Humanitarian activist and 10-year National Basketball Association veteran Manute Bol died June 20 at the age of 47.
Bol, a Sudan native well-known for his slight 7-foot-6-inch frame, died in Charlottesville, Va. from complications of kidney disease and Stevens-Johnson Syndrome, a rare skin disease he contracted from medication he received in Africa, according to officials at the humanitarian group he was active with in Sudan.
“Sudan and the world have lost a hero and an example for all of us,” Tom Prichard, executive director of the non-profit humanitarian group Sudan Sunrise, told the Associated Press. “Manute, we’ll miss you. Our prayers and best wishes go out to all his family, and all who mourn his loss.”
In a 10-year NBA career with the Washington Bullets (now known as the Wizards), the Philadelphia 76ers, the Golden State Warriors and the Miami Heat, Bol lead the league in shot-blocking twice, in 1985-86 for Washington and 1988-89 for Golden State.
However, Bol’s off the court activities as an advocate for peace in his homeland will dominate his legacy.
During his career, Bol was often part of demonstrations outside the Embassy of the Republic of the Sudan n Washington, D.C. to bring attention to cultural and ethnic violence in Sudan. He was a member of the Dinka tribe, a Christian tribe in the southern portion of the country and regularly gave money to the people of his homeland so that they would be able to fight the ruling Muslim elite in the north.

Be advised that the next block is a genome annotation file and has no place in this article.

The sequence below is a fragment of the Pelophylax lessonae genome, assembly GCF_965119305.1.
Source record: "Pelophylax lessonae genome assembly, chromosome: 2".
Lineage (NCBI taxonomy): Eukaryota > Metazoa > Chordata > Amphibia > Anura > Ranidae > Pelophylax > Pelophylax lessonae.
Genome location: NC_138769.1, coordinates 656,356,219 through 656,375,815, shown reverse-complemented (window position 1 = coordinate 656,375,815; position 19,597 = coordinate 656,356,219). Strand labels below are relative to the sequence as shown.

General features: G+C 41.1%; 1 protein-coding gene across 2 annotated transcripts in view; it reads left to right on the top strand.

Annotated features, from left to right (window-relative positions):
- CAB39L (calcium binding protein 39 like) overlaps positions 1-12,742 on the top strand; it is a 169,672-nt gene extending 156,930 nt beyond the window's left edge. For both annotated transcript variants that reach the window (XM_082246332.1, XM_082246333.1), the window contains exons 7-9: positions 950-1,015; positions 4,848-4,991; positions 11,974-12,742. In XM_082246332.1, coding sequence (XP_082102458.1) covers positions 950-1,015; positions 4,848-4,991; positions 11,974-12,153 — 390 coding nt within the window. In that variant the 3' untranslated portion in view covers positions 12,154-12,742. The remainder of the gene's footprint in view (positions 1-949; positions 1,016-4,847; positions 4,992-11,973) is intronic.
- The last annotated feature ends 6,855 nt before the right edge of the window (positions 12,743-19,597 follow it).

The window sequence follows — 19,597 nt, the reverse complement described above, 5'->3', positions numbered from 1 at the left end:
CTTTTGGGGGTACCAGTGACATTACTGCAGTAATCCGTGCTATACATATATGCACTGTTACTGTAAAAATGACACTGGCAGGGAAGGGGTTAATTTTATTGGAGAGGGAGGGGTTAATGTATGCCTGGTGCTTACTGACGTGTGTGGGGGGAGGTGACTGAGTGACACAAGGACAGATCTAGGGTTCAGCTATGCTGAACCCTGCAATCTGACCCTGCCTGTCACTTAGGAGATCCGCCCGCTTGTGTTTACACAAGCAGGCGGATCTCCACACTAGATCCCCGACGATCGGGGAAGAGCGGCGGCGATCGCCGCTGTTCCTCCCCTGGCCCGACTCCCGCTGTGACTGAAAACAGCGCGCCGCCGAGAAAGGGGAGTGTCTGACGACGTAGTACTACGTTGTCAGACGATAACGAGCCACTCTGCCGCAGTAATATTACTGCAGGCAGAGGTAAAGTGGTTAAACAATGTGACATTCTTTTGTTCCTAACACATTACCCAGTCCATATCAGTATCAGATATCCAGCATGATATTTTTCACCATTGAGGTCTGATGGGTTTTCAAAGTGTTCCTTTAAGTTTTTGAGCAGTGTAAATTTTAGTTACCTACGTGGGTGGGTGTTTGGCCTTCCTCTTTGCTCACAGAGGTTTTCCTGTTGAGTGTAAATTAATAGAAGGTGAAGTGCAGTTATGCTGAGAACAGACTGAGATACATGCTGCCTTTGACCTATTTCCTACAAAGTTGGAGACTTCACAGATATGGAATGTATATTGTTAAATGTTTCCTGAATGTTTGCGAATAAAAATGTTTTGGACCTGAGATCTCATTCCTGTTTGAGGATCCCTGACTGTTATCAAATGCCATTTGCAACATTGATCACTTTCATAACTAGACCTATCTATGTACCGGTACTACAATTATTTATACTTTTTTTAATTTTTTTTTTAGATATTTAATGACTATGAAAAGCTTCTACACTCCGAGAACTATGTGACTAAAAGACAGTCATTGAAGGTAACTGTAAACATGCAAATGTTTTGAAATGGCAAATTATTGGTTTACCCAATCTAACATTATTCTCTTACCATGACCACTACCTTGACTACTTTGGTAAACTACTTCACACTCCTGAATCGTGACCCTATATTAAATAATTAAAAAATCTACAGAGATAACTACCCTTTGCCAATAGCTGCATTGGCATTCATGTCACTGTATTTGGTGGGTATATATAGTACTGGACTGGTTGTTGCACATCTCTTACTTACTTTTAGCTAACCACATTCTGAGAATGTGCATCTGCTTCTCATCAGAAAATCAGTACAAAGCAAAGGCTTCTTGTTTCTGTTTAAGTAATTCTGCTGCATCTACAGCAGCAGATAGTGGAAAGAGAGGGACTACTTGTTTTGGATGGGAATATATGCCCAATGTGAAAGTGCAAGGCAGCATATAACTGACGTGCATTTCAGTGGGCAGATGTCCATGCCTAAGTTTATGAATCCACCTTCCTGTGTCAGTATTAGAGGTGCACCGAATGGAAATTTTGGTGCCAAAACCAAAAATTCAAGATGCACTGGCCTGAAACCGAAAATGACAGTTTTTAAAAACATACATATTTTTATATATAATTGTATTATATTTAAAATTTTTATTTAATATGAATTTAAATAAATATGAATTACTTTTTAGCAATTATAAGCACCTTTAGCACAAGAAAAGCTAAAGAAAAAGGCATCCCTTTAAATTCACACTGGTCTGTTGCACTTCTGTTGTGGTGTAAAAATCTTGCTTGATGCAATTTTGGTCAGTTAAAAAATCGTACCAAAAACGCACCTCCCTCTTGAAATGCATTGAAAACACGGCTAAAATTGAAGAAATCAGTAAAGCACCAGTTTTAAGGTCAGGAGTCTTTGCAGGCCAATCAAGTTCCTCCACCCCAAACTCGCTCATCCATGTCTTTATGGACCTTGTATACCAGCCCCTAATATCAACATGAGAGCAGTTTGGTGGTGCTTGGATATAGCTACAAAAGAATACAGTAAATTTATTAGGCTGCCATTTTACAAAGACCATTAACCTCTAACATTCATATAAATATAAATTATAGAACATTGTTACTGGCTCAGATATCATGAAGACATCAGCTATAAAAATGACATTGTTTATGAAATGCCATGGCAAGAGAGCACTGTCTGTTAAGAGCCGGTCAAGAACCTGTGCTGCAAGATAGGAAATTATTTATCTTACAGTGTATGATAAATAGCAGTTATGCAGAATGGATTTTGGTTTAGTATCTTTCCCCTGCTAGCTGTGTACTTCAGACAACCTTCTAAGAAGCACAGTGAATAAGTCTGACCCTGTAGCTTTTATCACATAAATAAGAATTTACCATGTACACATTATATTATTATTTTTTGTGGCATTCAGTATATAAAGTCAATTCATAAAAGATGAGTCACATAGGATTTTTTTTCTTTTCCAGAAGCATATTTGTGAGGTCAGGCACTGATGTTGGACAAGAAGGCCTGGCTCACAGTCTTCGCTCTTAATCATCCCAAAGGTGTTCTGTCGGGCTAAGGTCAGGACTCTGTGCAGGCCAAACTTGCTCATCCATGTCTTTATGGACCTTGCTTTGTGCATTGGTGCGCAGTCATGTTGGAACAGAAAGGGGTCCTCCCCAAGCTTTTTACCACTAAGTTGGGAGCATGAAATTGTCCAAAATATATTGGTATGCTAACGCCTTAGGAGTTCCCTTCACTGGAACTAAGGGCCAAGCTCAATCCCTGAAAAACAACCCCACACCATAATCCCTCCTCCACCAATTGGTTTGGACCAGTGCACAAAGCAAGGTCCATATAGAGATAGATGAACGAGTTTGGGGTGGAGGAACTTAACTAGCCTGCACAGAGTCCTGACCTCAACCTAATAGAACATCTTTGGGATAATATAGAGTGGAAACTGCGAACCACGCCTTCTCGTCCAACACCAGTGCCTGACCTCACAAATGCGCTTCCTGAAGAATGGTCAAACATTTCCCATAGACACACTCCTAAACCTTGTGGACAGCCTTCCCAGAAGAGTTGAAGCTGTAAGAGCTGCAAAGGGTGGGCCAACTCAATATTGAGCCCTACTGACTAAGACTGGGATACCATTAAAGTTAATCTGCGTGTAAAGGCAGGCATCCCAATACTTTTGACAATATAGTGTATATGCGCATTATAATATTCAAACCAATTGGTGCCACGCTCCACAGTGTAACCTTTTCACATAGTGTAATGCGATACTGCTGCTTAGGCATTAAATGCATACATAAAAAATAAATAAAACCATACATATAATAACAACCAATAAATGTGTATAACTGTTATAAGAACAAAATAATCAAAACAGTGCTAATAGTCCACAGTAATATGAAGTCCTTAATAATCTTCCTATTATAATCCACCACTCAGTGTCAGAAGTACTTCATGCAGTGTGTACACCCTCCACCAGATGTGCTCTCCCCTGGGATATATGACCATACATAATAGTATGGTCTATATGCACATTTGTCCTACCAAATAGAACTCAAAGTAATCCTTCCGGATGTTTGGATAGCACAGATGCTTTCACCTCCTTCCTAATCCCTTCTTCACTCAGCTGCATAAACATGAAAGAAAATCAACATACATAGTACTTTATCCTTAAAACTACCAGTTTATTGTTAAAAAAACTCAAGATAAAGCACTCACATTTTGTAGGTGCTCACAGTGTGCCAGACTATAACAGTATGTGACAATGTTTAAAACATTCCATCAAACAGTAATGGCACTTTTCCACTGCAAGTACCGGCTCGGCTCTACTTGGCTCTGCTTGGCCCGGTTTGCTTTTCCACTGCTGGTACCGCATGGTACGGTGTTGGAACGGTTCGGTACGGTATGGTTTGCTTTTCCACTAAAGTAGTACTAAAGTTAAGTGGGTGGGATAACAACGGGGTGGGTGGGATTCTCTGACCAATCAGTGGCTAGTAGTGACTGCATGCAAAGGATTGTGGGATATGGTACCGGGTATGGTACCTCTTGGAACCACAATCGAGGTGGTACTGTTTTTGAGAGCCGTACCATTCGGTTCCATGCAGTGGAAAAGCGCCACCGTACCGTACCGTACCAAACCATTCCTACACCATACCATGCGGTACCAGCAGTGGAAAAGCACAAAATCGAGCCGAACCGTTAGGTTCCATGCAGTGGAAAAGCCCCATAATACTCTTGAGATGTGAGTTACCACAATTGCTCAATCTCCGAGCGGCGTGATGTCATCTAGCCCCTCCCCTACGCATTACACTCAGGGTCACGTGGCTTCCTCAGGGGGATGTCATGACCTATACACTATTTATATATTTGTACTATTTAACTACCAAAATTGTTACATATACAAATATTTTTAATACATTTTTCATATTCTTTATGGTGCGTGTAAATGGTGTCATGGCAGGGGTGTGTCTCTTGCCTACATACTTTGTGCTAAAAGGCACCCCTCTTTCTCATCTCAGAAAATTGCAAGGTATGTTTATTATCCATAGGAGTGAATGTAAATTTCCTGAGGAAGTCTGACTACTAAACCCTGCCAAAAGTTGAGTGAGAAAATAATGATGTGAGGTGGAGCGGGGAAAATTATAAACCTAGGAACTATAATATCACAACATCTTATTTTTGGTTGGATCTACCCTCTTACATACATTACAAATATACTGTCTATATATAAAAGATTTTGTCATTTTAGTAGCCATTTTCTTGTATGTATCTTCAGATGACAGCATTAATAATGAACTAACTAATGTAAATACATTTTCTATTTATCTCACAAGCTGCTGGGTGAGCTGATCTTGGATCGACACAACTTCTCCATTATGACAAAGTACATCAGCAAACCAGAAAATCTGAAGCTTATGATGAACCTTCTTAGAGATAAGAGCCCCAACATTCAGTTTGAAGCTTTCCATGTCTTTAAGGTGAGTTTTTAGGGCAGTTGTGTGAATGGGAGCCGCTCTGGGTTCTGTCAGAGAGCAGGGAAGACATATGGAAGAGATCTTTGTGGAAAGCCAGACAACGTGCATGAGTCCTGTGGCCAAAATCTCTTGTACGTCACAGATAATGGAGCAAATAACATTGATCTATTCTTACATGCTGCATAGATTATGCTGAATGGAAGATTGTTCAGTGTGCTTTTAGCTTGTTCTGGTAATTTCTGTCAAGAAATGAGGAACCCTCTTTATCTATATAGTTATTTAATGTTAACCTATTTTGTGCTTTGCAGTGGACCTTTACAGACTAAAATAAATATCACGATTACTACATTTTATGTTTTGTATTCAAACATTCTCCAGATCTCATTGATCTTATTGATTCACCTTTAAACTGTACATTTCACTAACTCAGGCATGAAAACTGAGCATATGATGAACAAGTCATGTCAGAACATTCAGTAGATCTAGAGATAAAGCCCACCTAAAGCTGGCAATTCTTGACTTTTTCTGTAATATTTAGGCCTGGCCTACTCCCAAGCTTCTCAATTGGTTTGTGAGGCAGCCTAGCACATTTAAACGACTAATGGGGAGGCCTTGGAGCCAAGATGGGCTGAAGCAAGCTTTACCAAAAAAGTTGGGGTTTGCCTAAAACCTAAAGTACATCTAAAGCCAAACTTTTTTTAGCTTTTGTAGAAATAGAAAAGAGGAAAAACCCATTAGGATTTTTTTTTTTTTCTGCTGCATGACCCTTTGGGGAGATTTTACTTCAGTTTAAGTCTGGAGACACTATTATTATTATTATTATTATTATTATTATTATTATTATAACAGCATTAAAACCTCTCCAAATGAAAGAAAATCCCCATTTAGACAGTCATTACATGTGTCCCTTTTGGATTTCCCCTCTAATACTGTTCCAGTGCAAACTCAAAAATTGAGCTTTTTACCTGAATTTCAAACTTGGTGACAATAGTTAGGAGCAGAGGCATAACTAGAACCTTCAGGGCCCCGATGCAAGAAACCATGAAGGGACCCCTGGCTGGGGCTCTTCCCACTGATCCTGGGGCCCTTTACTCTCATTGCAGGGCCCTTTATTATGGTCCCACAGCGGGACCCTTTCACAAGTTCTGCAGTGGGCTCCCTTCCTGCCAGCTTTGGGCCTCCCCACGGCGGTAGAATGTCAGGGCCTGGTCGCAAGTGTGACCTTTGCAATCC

Bol gave so much back to his people that he was forced to participate in many promotional stunts, including a charity boxing match in 2002 against ex-National Football League player William “The Refrigerator” Perry, a nearly 400-pound former Chicago Bears defensive lineman. He lost in the third round.
Bol, however, never chafed publicly at such mismatches, saying he just wanted to improve the lives of the people of Sudan.
“I don’t work for money,” he told The Washington Post in 2006. “I work to save people. I can always make more money, but you can’t bring back those that are gone.”
Bol traveled to the Sudan in May to help build a school with Sudan Sunrise, whose announced goal is the reconciliation of Southern Sudanese Christians, Muslims in Darfur and unification of Sudan, according to the organization’s Web site.
The Associated Press reports that Prichard indicated he believed Bol contracted Stevens-Johnson Syndrome as a reaction to kidney medication he received in Africa. Stevens-Johnson Syndrome is a disease that causes the skin’s cells to die and is usually precipitated by an allergic reaction to certain medications. While many remember Bol only as a basketball oddity, those whom Bol affected saw a completely different side to the gentle giant. One of his announced goals was the construction of 41 schools in Sudan.
“Manute captured the imagination of the fans during his tenure with the Bullets and will be remembered as one of the most popular players from that era of the team’s history,” Washington Wizards owner Ted Leonsis said in a statement. “But despite his accomplishments on the court, his lasting legacy will be the tireless work and causes he promoted in his native Sudan and the cities in which he played. He was a true humanitarian and an ambassador for the sport of basketball.”
Bol is survived by10 children, four in the U.S. where he lived with his second wife in Olathe, Kans. and six in Sudan.